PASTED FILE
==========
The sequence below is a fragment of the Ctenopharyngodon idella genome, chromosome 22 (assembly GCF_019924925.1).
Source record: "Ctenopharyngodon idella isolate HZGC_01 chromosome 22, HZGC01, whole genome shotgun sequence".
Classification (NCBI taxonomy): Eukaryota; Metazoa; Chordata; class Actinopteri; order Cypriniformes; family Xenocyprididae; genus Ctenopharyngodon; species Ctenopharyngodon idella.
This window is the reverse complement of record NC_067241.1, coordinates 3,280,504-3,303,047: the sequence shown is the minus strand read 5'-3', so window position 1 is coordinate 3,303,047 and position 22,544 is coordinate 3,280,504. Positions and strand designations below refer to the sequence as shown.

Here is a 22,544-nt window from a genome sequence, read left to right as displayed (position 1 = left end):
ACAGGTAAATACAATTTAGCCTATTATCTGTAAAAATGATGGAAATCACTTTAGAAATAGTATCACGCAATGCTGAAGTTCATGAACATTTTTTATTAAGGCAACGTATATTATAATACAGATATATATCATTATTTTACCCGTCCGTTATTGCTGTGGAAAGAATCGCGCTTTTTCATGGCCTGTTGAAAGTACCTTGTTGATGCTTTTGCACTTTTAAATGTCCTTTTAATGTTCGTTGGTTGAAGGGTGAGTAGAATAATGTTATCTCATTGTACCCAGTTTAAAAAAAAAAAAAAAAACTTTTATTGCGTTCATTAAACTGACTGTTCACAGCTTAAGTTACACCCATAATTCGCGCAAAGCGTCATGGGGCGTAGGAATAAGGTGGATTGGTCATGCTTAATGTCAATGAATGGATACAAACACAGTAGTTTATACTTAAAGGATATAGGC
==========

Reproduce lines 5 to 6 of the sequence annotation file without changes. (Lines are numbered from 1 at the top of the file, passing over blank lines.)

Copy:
Here is a 22,544-nt window from a genome sequence, read left to right as displayed (position 1 = left end):
ACAGGTAAATACAATTTAGCCTATTATCTGTAAAAATGATGGAAATCACTTTAGAAATAGTATCACGCAATGCTGAAGTTCATGAACATTTTTTATTAAGGCAACGTATATTATAATACAGATATATATCATTATTTTACCCGTCCGTTATTGCTGTGGAAAGAATCGCGCTTTTTCATGGCCTGTTGAAAGTACCTTGTTGATGCTTTTGCACTTTTAAATGTCCTTTTAATGTTCGTTGGTTGAAGGGTGAGTAGAATAATGTTATCTCATTGTACCCAGTTTAAAAAAAAAAAAAAAAACTTTTATTGCGTTCATTAAACTGACTGTTCACAGCTTAAGTTACACCCATAATTCGCGCAAAGCGTCATGGGGCGTAGGAATAAGGTGGATTGGTCATGCTTAATGTCAATGAATGGATACAAACACAGTAGTTTATACTTAAAGGATATAGGC